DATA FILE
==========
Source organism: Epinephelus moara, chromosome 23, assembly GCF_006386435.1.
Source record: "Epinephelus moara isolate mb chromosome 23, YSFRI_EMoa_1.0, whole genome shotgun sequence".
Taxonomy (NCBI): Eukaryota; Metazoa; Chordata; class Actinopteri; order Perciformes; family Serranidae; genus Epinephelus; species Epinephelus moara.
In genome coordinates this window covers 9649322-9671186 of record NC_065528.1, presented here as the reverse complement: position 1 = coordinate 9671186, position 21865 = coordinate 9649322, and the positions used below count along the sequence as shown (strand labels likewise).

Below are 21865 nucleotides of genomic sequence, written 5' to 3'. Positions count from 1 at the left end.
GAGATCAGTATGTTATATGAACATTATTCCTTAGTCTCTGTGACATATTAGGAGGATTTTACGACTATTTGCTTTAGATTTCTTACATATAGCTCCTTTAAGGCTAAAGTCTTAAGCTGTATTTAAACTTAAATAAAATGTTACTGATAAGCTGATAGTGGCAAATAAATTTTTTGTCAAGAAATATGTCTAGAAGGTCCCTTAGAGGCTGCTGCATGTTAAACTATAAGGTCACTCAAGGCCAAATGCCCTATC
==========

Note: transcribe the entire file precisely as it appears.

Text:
Source organism: Epinephelus moara, chromosome 23, assembly GCF_006386435.1.
Source record: "Epinephelus moara isolate mb chromosome 23, YSFRI_EMoa_1.0, whole genome shotgun sequence".
Taxonomy (NCBI): Eukaryota; Metazoa; Chordata; class Actinopteri; order Perciformes; family Serranidae; genus Epinephelus; species Epinephelus moara.
In genome coordinates this window covers 9649322-9671186 of record NC_065528.1, presented here as the reverse complement: position 1 = coordinate 9671186, position 21865 = coordinate 9649322, and the positions used below count along the sequence as shown (strand labels likewise).

Below are 21865 nucleotides of genomic sequence, written 5' to 3'. Positions count from 1 at the left end.
GAGATCAGTATGTTATATGAACATTATTCCTTAGTCTCTGTGACATATTAGGAGGATTTTACGACTATTTGCTTTAGATTTCTTACATATAGCTCCTTTAAGGCTAAAGTCTTAAGCTGTATTTAAACTTAAATAAAATGTTACTGATAAGCTGATAGTGGCAAATAAATTTTTTGTCAAGAAATATGTCTAGAAGGTCCCTTAGAGGCTGCTGCATGTTAAACTATAAGGTCACTCAAGGCCAAATGCCCTATC